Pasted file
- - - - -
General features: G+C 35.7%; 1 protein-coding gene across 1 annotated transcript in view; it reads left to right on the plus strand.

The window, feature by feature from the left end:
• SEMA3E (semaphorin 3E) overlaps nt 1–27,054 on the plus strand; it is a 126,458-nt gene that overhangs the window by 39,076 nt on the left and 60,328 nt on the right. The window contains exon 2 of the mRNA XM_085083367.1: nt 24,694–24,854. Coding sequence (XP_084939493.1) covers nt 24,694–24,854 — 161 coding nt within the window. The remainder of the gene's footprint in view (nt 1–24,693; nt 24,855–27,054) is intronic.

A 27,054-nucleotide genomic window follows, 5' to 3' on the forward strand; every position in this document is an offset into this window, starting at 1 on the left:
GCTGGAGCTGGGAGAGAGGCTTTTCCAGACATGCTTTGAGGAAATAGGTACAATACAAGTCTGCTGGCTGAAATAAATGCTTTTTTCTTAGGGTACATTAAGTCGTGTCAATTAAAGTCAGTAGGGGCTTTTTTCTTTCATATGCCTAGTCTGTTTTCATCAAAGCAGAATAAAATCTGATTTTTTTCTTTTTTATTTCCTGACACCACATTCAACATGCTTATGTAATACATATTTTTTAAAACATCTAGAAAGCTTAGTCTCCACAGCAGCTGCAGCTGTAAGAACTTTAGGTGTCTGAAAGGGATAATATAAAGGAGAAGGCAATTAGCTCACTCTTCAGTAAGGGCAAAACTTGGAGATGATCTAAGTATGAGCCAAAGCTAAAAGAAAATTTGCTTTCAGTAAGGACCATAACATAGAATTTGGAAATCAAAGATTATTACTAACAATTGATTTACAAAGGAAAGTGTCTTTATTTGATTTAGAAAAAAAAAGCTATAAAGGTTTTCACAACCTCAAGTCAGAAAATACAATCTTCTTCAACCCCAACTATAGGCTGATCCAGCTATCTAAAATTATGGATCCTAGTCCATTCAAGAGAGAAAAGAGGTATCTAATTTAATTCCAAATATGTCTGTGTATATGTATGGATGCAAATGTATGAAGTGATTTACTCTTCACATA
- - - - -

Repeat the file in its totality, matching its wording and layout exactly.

General features: G+C 35.7%; 1 protein-coding gene across 1 annotated transcript in view; it reads left to right on the plus strand.

The window, feature by feature from the left end:
• SEMA3E (semaphorin 3E) overlaps nt 1–27,054 on the plus strand; it is a 126,458-nt gene that overhangs the window by 39,076 nt on the left and 60,328 nt on the right. The window contains exon 2 of the mRNA XM_085083367.1: nt 24,694–24,854. Coding sequence (XP_084939493.1) covers nt 24,694–24,854 — 161 coding nt within the window. The remainder of the gene's footprint in view (nt 1–24,693; nt 24,855–27,054) is intronic.

A 27,054-nucleotide genomic window follows, 5' to 3' on the forward strand; every position in this document is an offset into this window, starting at 1 on the left:
GCTGGAGCTGGGAGAGAGGCTTTTCCAGACATGCTTTGAGGAAATAGGTACAATACAAGTCTGCTGGCTGAAATAAATGCTTTTTTCTTAGGGTACATTAAGTCGTGTCAATTAAAGTCAGTAGGGGCTTTTTTCTTTCATATGCCTAGTCTGTTTTCATCAAAGCAGAATAAAATCTGATTTTTTTCTTTTTTATTTCCTGACACCACATTCAACATGCTTATGTAATACATATTTTTTAAAACATCTAGAAAGCTTAGTCTCCACAGCAGCTGCAGCTGTAAGAACTTTAGGTGTCTGAAAGGGATAATATAAAGGAGAAGGCAATTAGCTCACTCTTCAGTAAGGGCAAAACTTGGAGATGATCTAAGTATGAGCCAAAGCTAAAAGAAAATTTGCTTTCAGTAAGGACCATAACATAGAATTTGGAAATCAAAGATTATTACTAACAATTGATTTACAAAGGAAAGTGTCTTTATTTGATTTAGAAAAAAAAAGCTATAAAGGTTTTCACAACCTCAAGTCAGAAAATACAATCTTCTTCAACCCCAACTATAGGCTGATCCAGCTATCTAAAATTATGGATCCTAGTCCATTCAAGAGAGAAAAGAGGTATCTAATTTAATTCCAAATATGTCTGTGTATATGTATGGATGCAAATGTATGAAGTGATTTACTCTTCACATA